Australian gem is 4.4 billion years old

Zircon crystal
Zircon crystal
To put it mildly, this is one gem of a gem.

Scientists using two different age-determining techniques have shown that a tiny zircon crystal found on a sheep ranch in western Australia is the oldest known piece of our planet, dating to 4.4 billion years ago.

Writing in the journal Nature Geoscience on Sunday, the researchers said the discovery indicates that Earth's crust formed relatively soon after the planet formed and that the little gem was a remnant of it.

John Valley, a University of Wisconsin geoscience professor who led the research, said the findings suggest that the early Earth was not as harsh a place as many scientists have thought.

To determine the age of the zircon fragment, the scientists first used a widely accepted dating technique based on determining the radioactive decay of uranium to lead in a mineral sample.

But because some scientists hypothesized that this technique might give a false date due to possible movement of lead atoms within the crystal over time, the researchers turned to a second sophisticated method to verify the finding.

They used a technique known as atom-probe tomography that was able to identify individual atoms of lead in the crystal and determine their mass, and confirmed that the zircon was indeed 4.4 billion years old.

To put that age in perspective, the Earth itself formed 4.5 billion years ago as a ball of molten rock, meaning that its crust formed relatively soon thereafter, 100 million years later. The age of the crystal also means that the crust appeared just 160 million years after the very formation of the solar system.

The finding supports the notion of a "cool early Earth" where temperatures were low enough to sustain oceans, and perhaps life, earlier than previously thought, Valley said.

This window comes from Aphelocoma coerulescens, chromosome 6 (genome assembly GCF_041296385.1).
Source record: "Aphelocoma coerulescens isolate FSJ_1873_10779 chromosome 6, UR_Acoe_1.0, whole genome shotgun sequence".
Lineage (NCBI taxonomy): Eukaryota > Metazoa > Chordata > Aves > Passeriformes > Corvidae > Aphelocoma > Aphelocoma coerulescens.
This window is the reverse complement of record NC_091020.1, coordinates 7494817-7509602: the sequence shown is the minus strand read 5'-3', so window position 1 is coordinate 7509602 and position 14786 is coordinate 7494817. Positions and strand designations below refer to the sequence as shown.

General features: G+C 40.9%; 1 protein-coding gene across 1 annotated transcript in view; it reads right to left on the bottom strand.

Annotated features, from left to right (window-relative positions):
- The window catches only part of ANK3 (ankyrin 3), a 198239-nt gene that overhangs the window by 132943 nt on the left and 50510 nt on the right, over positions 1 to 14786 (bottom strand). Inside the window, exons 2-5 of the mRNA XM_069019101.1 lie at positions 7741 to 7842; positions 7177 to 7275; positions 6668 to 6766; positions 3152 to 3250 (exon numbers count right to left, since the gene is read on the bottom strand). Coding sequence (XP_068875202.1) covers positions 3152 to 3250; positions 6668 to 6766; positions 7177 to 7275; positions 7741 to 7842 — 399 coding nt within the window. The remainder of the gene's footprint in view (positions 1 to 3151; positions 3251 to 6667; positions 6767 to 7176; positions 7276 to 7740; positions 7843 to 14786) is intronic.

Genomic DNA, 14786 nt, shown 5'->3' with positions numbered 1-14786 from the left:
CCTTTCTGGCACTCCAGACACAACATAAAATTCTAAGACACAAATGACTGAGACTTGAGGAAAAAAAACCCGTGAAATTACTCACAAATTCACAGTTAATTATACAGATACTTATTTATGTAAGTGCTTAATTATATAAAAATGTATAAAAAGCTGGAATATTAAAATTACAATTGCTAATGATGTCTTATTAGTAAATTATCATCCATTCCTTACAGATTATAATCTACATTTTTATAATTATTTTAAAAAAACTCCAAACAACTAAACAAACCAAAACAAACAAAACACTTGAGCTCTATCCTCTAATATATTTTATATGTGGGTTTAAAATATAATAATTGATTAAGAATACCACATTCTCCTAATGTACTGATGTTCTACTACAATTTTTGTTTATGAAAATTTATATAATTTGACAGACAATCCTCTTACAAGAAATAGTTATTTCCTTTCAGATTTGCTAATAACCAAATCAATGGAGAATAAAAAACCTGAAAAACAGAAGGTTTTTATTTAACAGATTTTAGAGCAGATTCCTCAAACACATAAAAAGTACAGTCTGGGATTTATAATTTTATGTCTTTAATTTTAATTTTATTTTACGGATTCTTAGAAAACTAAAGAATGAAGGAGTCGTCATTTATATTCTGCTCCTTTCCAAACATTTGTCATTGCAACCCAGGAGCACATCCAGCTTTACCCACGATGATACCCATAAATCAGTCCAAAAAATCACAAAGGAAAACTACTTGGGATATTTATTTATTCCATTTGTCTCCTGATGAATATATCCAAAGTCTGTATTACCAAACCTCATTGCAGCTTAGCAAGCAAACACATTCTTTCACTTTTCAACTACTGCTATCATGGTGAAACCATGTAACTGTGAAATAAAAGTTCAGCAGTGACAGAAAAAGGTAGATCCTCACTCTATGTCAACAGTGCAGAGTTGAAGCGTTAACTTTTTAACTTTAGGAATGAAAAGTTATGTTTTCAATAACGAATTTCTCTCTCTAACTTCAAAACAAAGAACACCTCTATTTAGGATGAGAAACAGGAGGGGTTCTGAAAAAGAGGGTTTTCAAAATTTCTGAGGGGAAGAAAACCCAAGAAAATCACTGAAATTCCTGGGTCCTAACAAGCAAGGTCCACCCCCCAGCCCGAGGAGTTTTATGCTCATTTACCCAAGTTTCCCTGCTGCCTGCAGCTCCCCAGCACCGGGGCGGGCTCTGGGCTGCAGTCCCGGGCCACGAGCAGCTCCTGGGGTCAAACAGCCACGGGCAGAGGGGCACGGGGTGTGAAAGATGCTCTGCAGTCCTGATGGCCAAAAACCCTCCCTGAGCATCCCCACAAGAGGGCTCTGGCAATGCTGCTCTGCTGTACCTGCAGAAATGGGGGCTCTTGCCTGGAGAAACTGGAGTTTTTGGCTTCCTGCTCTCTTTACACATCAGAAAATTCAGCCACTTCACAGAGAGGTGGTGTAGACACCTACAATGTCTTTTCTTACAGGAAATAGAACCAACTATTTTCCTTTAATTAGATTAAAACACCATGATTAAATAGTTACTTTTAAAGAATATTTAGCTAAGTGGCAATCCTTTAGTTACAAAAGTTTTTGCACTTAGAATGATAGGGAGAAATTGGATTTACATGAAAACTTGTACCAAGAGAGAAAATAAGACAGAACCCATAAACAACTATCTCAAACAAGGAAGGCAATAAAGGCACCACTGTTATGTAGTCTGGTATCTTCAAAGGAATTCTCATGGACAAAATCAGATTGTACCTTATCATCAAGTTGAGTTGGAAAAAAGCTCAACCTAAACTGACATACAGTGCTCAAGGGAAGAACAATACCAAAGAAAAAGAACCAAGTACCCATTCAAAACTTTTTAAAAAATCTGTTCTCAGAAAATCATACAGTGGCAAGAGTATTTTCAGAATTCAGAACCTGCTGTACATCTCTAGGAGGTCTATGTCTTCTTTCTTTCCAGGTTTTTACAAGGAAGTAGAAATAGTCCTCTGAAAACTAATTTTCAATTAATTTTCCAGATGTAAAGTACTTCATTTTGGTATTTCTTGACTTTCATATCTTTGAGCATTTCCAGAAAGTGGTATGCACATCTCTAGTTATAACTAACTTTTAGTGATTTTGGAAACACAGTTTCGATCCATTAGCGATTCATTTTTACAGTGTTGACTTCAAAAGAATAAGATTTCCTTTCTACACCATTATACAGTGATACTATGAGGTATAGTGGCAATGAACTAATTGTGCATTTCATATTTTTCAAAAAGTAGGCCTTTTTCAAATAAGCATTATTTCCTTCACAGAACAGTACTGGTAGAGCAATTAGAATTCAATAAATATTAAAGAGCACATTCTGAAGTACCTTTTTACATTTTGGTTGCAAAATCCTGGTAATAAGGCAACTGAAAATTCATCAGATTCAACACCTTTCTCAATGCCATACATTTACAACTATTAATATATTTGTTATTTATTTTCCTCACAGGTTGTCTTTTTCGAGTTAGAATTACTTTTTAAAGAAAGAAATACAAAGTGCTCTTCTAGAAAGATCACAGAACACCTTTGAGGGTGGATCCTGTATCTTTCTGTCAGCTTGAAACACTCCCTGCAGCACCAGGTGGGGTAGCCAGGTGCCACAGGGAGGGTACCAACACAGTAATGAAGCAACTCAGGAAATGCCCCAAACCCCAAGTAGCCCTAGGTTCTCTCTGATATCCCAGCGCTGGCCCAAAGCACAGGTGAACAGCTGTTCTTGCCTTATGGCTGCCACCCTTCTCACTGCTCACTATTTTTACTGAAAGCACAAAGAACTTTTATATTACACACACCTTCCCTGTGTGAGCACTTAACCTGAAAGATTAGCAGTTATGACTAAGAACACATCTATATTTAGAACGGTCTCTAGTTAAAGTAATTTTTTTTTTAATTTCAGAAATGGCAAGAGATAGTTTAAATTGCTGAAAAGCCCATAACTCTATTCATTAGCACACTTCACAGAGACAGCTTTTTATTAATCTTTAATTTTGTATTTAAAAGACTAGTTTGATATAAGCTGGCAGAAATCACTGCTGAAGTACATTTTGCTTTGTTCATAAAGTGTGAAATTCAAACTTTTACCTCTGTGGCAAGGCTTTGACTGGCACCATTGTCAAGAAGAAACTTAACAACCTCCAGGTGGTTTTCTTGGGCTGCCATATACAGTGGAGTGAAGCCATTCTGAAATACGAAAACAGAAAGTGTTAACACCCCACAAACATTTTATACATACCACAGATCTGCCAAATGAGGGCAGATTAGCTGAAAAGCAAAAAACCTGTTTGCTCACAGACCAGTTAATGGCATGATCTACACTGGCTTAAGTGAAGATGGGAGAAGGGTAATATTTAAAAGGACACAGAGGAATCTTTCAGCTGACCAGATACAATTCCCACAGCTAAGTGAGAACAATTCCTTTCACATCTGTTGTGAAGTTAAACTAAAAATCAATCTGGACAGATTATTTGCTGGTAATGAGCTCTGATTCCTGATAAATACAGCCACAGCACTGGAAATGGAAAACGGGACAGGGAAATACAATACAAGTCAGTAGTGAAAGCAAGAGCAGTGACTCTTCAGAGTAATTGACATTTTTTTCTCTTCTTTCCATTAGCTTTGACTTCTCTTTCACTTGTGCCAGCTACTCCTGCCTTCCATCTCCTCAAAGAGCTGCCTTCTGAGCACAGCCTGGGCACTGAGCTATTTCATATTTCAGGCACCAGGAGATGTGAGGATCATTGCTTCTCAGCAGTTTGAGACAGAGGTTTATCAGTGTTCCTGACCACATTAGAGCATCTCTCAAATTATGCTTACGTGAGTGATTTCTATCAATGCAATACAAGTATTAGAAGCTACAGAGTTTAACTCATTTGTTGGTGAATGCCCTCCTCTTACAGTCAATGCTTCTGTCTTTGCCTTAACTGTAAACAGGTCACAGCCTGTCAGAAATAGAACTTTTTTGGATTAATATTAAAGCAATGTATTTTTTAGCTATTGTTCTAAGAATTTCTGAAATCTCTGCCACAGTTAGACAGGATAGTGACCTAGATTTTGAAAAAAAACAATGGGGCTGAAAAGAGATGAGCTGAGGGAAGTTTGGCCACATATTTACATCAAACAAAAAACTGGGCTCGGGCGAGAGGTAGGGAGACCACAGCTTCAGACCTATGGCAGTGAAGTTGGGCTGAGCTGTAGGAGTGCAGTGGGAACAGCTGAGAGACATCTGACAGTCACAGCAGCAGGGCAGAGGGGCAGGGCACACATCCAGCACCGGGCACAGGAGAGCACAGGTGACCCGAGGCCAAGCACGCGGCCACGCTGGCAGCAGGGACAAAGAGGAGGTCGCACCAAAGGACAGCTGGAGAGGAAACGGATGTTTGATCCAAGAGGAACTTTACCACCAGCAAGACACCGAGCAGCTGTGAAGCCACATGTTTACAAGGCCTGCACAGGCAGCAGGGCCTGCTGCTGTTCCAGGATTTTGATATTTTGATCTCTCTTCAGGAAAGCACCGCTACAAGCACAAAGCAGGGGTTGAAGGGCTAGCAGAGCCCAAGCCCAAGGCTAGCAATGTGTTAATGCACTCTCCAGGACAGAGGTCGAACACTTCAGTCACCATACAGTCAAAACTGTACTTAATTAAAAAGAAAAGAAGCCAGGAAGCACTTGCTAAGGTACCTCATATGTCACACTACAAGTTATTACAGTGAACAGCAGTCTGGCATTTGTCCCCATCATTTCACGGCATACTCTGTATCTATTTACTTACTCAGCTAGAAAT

This period of Earth history is known as the Hadean eon, named for ancient Greek god of the underworld Hades because of hellish conditions including meteorite bombardment and an initially molten surface.

"One of the things that we're really interested in is: when did the Earth first become habitable for life? When did it cool off enough that life might have emerged?" Valley said in a telephone interview.

The discovery that the zircon crystal, and thereby the formation of the crust, dates from 4.4 billion years ago suggests that the planet was perhaps capable of sustaining microbial life 4.3 billion years ago, Valley said.

"We have no evidence that life existed then. We have no evidence that it didn't. But there is no reason why life could not have existed on Earth 4.3 billion years ago," he added.

The oldest fossil records of life are stromatolites produced by an archaic form of bacteria from about 3.4 billion years ago.

The zircon was extracted in 2001 from a rock outcrop in Australia's Jack Hills region. For a rock of such importance, it is rather small. It measures only about 200 by 400 microns, about twice the diameter of a human hair.

"Zircons can be large and very pretty. But the ones we work on are small and not especially attractive except to a geologist," Valley said. "If you held it in the palm of your hand, if you have good eyesight you could see it without a magnifying glass."

agist

There ought to be more critical anaysis of these so-called science articles. This particular one is more of a just-so story, padded out with extra magic words.

How can anyone put so much faith in a rock that is too small to even see? Other scientists, for example, have tested diamonds, at leading labs, and found carbon 14 in them. Carbon 14 doesn't last longer than 50,000 years, but the diamonds are believed to be 100's of millions of years old.

The carbon 14 is a fact, the billions of years is mere conjecture. Many zircons have also yeilded carbon 14: Ironically many scientists won't test for it because they don't believe there will be any: when it is found they ignore it because it throws doubt on thier precius billions of years.

Science? 

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